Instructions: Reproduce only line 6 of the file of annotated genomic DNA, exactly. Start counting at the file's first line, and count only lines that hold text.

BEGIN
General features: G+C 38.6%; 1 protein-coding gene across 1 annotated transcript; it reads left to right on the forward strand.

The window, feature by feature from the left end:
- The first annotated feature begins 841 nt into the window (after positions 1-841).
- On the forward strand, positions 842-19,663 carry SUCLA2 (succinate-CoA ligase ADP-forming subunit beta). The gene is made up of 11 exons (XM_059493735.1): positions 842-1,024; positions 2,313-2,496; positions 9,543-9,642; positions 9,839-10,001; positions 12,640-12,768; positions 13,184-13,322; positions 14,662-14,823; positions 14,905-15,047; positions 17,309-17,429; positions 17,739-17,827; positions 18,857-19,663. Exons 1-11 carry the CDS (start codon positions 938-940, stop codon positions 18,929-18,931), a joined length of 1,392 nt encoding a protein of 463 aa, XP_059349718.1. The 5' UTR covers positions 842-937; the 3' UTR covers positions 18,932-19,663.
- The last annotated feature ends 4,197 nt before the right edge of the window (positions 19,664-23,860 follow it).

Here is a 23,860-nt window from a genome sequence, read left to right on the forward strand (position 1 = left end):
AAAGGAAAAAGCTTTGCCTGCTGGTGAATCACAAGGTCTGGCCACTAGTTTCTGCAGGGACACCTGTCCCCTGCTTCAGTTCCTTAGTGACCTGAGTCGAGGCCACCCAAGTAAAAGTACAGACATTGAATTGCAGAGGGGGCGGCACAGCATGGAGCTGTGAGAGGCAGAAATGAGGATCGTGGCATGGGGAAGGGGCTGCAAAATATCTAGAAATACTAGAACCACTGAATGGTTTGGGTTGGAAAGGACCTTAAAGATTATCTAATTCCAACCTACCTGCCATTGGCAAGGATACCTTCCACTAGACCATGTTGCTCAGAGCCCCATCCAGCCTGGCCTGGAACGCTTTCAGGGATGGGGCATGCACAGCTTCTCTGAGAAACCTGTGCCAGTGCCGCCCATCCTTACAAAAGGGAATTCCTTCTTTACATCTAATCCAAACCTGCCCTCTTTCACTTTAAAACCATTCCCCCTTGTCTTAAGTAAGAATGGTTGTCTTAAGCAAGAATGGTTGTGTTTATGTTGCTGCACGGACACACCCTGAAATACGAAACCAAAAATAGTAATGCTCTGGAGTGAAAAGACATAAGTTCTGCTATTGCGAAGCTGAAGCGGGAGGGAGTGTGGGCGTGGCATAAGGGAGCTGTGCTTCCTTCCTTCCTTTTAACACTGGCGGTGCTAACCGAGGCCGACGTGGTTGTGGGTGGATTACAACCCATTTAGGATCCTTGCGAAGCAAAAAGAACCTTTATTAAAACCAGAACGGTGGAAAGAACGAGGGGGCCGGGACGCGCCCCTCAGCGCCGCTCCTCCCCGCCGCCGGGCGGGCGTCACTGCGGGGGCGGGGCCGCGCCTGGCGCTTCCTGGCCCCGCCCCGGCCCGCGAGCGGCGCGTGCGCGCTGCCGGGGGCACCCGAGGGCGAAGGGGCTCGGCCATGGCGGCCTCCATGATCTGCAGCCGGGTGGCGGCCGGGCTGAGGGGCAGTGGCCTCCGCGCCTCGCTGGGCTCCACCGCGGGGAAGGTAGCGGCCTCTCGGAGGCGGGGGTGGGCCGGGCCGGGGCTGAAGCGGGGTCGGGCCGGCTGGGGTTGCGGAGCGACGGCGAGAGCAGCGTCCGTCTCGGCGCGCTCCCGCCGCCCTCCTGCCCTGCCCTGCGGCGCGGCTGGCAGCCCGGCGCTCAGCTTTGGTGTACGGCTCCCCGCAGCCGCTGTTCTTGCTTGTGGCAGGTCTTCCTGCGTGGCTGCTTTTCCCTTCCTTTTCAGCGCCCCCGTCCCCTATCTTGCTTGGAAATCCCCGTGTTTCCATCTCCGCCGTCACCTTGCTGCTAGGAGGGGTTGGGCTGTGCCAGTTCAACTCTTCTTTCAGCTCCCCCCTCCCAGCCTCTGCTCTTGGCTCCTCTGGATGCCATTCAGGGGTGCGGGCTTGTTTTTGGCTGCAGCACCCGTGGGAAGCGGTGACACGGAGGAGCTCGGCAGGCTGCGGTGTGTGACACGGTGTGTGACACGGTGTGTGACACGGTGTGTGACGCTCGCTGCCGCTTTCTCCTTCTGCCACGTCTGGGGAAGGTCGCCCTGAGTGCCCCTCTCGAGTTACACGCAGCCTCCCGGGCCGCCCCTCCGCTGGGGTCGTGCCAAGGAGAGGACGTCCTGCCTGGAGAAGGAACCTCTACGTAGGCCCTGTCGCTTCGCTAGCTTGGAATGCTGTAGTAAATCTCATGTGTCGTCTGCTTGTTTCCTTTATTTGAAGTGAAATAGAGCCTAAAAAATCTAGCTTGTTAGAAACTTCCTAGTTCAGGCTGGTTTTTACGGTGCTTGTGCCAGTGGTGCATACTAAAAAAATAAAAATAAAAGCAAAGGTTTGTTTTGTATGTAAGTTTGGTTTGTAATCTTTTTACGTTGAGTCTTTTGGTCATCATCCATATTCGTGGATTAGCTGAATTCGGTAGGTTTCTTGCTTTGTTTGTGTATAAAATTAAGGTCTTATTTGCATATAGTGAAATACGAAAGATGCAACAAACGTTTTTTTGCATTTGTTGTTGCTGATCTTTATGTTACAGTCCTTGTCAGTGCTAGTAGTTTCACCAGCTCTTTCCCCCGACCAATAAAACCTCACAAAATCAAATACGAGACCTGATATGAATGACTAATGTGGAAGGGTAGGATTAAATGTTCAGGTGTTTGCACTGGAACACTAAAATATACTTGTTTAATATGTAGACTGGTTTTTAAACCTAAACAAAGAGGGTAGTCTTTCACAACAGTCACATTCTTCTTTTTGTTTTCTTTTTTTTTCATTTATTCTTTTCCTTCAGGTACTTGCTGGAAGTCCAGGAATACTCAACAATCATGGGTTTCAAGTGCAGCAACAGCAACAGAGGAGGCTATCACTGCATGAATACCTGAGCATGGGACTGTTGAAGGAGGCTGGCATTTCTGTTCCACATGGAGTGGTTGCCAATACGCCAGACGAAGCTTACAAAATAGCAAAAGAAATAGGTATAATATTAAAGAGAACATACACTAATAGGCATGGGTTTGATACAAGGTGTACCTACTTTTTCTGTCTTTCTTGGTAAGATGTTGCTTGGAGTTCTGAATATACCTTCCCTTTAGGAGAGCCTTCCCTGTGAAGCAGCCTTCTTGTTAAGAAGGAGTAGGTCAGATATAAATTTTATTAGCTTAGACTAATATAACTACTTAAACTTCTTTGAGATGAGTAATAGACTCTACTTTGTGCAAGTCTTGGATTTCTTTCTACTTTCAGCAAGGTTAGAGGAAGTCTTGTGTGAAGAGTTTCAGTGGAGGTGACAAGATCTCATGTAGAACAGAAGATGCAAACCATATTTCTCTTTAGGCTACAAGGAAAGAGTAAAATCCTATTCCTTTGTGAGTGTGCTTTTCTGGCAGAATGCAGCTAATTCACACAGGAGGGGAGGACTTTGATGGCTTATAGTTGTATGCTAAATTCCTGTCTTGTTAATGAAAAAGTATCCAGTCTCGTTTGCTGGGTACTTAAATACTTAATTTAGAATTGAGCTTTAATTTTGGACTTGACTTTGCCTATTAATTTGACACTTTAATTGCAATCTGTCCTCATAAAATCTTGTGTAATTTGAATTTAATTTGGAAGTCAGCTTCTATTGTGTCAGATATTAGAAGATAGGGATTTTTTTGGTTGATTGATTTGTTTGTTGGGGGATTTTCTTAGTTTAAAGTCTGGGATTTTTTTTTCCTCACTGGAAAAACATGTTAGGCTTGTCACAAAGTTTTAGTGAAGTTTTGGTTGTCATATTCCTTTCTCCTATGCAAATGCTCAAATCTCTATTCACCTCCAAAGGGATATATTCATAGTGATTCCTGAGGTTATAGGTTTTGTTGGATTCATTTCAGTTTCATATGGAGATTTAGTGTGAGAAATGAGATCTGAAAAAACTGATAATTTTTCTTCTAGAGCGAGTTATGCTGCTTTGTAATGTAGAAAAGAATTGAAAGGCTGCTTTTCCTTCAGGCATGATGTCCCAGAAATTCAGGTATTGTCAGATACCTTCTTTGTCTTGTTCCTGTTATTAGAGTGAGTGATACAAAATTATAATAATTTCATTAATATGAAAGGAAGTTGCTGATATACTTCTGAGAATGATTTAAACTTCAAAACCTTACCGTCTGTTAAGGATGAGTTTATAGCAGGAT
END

Here is a 23,860-nt window from a genome sequence, read left to right on the forward strand (position 1 = left end):